Next, let’s start to look at lists and libraries. In this walkthrough, we look at the ExecuteQuery command that we used earlier.

In the example above, we have already connected to our environment on line 2. We execute a get -PNPlist to view all of the ‘lists’ that are in the site collection are connected.

In the next step, you’ll see we have a “Test List.” We copy that line and paste into the console and run it as in the next screenshot. When we type $list we have captured the “Test List.”

The next thing we try is $list.fields fields because you may want to see all the fields on that list. Initially, we get an error because it can’t enumerate through the collection, it hasn’t been initialized or requested. Even though the code has retrieved the list and should have a collection of associated fields, it can’t get to it.

To expand on why. We can begin by explaining how this is a good example of why there isn’t a huge need for the CSOM connection method covered earlier – unless you can’t use PnP.

Jump back to the earlier connection examples (see the screenshot below). The last section ended up getting the context and loading the list, and that’s how we retrieved the list – using the $Context.ExecuteQuery().

Going back to the example of the list we just used, PNP is using CSOM under the covers. We can just as easily get that same context without all those first ten lines of code by just doing the Connect -PnPOline as in line 2 and then using $context = Get -PNPContext.

Line 8 gets the current context just as if we were doing the CSOM so we can avoid the extra code, and it gets to the same place a lot more easily.

Another way to get the context is to type $context = $lists.Context (assuming you made an object with the lists earlier on). Sometimes you don’t have to get the context access to the items you need.

In the next few lines of PowerShell (line 12), we load the entire $List.Fields collection into the current context by using $list.context.load($List.Fields). Then execute the query as shown below, and it pulls all the information needed into the context. This is how we account for the error that we saw earlier.

Now, if we typed $List.Fields, we would see all the fields in the SharePoint list and would not receive an error.

This same approach works for lists and libraries. However, when you are changing properties or changing the settings, you may have to adapt the approach slightly. If we wanted to use $List.AddItem() to add an item, we still have to use $List.Context.ExecuteQuery() again.

Sometimes, you may need to ‘load’ the whole item again, just to make sure you have all the parts you need when you are making changes – you may not have loaded the entire list, for example. In this walkthrough, we only used .Load($List.Fields). If you’re making other updates to the list, you may have to do a $List.Context.Load($List) to then load the whole list. Don’t forget to also do an ExecuteQuery() if you do the load first.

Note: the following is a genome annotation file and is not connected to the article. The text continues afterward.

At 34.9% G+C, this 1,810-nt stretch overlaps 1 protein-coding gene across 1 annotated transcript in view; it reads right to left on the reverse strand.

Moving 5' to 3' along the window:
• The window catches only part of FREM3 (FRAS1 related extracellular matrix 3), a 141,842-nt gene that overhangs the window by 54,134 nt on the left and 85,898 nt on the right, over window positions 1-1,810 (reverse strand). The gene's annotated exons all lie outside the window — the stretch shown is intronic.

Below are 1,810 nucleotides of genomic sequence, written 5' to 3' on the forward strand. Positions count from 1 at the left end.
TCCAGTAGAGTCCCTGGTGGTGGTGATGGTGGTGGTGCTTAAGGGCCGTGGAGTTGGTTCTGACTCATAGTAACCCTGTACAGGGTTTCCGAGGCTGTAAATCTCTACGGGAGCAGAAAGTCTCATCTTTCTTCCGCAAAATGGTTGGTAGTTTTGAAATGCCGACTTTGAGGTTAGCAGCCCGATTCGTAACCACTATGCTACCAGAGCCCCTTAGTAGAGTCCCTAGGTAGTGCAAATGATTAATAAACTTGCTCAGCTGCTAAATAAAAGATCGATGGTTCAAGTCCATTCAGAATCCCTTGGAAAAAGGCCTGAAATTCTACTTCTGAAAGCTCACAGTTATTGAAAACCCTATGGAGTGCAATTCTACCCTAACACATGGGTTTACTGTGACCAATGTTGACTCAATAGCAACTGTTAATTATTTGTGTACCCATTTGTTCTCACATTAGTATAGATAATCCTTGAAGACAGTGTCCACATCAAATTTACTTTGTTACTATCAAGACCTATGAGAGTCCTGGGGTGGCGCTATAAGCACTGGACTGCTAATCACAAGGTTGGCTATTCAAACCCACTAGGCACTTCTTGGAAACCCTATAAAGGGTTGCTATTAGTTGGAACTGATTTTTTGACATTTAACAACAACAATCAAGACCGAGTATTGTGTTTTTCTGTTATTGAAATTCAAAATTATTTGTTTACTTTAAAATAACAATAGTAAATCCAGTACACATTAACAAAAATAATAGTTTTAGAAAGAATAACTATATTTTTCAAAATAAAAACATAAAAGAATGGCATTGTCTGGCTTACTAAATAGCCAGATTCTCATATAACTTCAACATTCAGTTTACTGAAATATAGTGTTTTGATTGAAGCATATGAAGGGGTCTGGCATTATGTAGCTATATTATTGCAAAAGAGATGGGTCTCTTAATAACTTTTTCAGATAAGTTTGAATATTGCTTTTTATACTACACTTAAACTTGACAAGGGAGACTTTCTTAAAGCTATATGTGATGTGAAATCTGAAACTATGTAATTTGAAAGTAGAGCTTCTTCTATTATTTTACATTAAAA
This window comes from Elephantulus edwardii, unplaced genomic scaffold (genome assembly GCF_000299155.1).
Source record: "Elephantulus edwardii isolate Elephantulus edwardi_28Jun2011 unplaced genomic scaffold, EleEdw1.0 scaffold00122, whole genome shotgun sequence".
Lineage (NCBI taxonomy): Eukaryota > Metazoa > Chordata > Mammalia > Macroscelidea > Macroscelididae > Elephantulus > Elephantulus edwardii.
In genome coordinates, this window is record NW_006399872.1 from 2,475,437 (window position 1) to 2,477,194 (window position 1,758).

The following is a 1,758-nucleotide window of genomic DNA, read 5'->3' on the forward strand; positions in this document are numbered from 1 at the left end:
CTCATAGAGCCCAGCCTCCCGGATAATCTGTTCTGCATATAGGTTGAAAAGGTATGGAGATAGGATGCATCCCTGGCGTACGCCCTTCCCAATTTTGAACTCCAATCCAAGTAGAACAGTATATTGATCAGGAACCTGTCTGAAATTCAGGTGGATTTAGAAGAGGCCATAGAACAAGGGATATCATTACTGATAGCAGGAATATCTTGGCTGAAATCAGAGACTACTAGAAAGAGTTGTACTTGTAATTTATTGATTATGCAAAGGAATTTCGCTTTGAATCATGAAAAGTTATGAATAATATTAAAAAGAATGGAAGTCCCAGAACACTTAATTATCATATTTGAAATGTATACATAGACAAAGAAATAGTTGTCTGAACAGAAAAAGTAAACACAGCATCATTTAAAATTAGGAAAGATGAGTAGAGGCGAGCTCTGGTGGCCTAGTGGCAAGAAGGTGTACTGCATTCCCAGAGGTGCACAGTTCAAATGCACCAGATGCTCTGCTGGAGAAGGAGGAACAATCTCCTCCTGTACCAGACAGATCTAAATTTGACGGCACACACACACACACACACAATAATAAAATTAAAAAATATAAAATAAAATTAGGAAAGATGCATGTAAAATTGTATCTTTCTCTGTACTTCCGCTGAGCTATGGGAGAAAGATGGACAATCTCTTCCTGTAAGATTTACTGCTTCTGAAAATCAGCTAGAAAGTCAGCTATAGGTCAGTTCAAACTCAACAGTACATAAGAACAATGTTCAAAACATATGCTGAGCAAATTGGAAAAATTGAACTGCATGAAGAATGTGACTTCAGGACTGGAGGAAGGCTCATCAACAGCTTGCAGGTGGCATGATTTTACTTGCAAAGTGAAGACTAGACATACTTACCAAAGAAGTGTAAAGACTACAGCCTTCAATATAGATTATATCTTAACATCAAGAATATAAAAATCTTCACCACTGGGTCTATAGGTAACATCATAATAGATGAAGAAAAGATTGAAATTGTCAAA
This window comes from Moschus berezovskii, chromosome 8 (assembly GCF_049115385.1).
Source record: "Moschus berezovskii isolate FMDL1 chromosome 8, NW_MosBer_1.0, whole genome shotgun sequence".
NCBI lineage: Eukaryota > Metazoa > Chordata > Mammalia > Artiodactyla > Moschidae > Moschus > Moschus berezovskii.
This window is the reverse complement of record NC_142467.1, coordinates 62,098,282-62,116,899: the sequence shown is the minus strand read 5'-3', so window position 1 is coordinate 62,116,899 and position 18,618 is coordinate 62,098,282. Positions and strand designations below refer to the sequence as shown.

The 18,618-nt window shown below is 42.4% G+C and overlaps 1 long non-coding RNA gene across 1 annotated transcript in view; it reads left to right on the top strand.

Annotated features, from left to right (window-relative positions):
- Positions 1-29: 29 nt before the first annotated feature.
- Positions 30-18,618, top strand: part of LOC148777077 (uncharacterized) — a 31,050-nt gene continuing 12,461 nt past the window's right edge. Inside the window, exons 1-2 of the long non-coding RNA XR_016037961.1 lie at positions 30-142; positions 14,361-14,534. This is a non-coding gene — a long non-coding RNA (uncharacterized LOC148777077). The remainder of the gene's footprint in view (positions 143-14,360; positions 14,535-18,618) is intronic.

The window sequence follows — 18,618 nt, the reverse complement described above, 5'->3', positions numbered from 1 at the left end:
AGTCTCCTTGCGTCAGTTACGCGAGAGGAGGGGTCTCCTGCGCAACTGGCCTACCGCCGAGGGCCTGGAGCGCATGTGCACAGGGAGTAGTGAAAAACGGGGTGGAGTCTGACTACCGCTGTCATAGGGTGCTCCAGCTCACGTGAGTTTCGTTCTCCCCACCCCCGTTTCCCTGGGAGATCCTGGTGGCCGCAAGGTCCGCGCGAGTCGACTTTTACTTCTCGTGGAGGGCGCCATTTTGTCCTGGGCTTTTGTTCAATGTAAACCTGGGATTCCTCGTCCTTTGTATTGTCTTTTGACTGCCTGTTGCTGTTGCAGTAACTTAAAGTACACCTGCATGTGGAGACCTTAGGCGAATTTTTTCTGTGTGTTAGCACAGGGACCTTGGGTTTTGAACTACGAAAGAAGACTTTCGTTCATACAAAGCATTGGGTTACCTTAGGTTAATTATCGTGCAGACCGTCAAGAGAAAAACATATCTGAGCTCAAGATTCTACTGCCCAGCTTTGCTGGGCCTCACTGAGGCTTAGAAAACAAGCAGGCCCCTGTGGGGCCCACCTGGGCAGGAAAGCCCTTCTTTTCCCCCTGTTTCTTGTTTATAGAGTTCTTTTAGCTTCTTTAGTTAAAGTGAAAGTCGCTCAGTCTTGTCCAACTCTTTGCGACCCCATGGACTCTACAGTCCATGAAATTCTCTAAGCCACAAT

As you work with SharePoint Online writing PowerShell using the PNP module especially don’t forget about the .Load() and then load the object in, and the .ExecuteQuery() when you see the errors such as the one highlighted at the start of this section where it talks about ‘Error enumerating the collection,’ or if you make an update. Even the $List.Update() command doesn’t always update until you use ExecuteQuery().

This is one of the key things to take from this eBook so it’s worth repeating, don’t forget the $Context.Load() and the Context.ExecuteQuery ().

Possible Use Cases

In this next section, we will begin to look more deeply at use cases and walk through how to put all of what’s been covered in the previous sections together so you can become that PowerShell superstar at your company.

Provisioning

The first strong use case for PowerShell is provisioning. There are a couple of different ways you can consider provisioning when it comes to SharePoint Online sites. It may be that you need to create a plain site. A site that you get out of the box. It takes a line of PowerShell to create those sites and then you can run a few lines of PowerShell to create new document libraries, add content types, document libraries, modify settings, enable/disable features. Everything you will do is similar to what you used to do on-premise, whether it’s PowerShell cmdlets to interact with lists, libraries, site settings, features, etc.

Provisioning with PowerShell plays into the teams and Office365 groups also because you may need a provisioning solution for them so that when they get created – and their associated SharePoint sites are created – you have the same type of provisioning process end to end. If you use this approach, you can go back and manage all of the sites and make updates to these SharePoint sites at a later date, if you provisioned them using PowerShell.

Perhaps you have properties that you added to the property bags on a SharePoint site. At a later date, when you go back and run SharePoint scripts because you have a new content type on your project site that needs to get added to document libraries, or you have a new format for your issues list – you can use those property bag settings that you’ve applied to SharePoint sites and apply changes only on the appropriate sites.

As an example, imagine a client where you need to add ten different values to the property bag on a site – whether it’s location, departments, type of site, who requested the site – so that later, you can use those properties for reporting. Later, you might be asked to make a change to the sites, perhaps it’s a template type in a document library or adding a new document library. Perhaps it’s slight tweaks to SharePoint permission.